Colorado Cities Routinely Jail Individuals Because They Can’t Pay Fines, ACLU Finds

CREDIT: Shutterstock

Prison Bars

CREDIT: Shutterstock

Jared Thornburg was ticketed for driving a defective vehicle in Westminster, Colorado. He didn’t pay the $165 fee he owed, because he couldn’t afford it. So the local court sent him to jail instead. Linda Roberts couldn’t pay the $371 in fines and fees for shoplifting $20 worth of food while she was out of work and homeless. When she didn’t pay, the fees ballooned to $746. While her initial punishment was a fine that she had explained at the time she couldn’t afford, her punishment for failure to pay was jail time.

Several Colorado cities are routinely sending individuals to jail for failure to pay fines and fees, according to an American Civil Liberties review. The U.S. Supreme Court has held that jailing someone because they cannot afford to pay a fine is unconstitutional. But these cities make these determinations for hundreds of individuals without any determination of ability to pay, according to the ACLU.

The ACLU findings are the latest to find that so-called “debtors’ prisons” are seeing a revival in many jurisdictions, in spite of the state and constitutional law that forbids them. In April, another ACLU investigation found similar breaches of constitutional law in Ohio. In Georgia and Alabama, these systems have been fueled in part by private probation firms that profit from holding criminal penalties over the heads of those who can’t afford to pay traffic fines. CBS News has estimated that jurisdictions in more than a dozen states may be reviving the once-reviled practice.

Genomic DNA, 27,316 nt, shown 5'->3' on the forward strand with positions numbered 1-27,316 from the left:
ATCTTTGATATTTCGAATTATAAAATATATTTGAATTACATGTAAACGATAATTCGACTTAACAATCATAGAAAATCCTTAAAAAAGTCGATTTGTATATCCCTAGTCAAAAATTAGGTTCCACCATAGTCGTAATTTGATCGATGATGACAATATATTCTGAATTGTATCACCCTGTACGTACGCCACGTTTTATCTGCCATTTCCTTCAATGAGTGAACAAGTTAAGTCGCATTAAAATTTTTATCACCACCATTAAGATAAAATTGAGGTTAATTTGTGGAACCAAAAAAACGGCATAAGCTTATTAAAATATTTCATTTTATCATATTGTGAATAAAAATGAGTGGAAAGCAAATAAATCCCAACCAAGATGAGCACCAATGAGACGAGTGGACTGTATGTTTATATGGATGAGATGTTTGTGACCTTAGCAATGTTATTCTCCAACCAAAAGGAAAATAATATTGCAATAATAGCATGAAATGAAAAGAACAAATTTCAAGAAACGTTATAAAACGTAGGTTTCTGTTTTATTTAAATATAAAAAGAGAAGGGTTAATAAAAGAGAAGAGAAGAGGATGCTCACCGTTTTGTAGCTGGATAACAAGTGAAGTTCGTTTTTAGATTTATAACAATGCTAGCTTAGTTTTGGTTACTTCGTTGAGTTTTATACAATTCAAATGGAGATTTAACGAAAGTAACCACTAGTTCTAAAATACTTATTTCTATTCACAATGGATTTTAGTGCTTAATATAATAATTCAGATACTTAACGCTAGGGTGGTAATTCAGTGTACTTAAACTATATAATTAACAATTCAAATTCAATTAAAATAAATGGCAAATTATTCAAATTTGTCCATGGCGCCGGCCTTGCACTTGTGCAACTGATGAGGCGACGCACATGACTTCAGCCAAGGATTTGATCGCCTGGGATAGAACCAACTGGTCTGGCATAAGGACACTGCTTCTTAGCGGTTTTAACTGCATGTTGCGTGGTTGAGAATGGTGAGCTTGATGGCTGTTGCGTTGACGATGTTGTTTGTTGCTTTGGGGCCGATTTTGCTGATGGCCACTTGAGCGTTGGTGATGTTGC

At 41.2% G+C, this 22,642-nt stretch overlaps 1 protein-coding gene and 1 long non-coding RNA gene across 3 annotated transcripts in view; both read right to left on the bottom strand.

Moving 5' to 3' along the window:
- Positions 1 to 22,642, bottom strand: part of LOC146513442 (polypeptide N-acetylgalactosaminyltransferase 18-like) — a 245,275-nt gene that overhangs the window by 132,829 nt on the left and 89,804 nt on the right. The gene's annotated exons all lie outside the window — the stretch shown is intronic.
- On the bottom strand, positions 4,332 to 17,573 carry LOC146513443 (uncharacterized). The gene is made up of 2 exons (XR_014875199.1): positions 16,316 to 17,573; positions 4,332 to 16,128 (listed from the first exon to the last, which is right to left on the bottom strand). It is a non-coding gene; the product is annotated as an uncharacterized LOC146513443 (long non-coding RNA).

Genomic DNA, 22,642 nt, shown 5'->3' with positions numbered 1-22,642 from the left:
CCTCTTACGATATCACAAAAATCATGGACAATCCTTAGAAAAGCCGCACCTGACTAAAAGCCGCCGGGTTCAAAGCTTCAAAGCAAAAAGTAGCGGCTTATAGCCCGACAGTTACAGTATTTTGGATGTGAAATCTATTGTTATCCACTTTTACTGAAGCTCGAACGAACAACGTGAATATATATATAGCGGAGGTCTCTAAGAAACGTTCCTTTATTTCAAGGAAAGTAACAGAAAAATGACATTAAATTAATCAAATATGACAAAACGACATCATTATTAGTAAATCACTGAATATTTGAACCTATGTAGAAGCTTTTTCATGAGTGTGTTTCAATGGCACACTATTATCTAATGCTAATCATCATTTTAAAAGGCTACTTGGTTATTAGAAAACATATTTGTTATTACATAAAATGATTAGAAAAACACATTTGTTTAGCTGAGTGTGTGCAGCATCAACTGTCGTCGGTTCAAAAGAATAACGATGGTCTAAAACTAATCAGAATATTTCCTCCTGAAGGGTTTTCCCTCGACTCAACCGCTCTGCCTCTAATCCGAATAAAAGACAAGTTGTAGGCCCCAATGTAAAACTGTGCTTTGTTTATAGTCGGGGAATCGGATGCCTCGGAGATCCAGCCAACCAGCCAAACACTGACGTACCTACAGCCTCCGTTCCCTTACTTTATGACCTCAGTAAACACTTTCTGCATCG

The ACLU’s recent analysis doesn’t mention private probation. But at least some counties utilize the practice, including Jefferson County, which the ACLU found imprisoned at least 154 people for failure to pay during a five-month period.

This imprisonment not only violates the law; it also costs money. Jefferson County, for example, holds individuals one day per $50 owed, while the daily cost of holding those individuals is $70. In sum, the total loss to the taxpayer for days served in Jefferson County was $110,000 during just those five months, according to the ACLU. The ACLU found similar financial losses in Ohio counties. That does not factor in the cost of lost wages, jobs, or other major sacrifices to those individuals whose lives were upended by jail time.

Debtors’ prisons are not the only way poverty is punished with jail time. Bail systems in states such as New Jersey effectively sentence those awaiting trial to jail for being poor, for periods of 10 months or more, and without regard to whether they pose a danger to the community. These policies are continuing or expanding, even as the U.S. incarceration rate has exploded.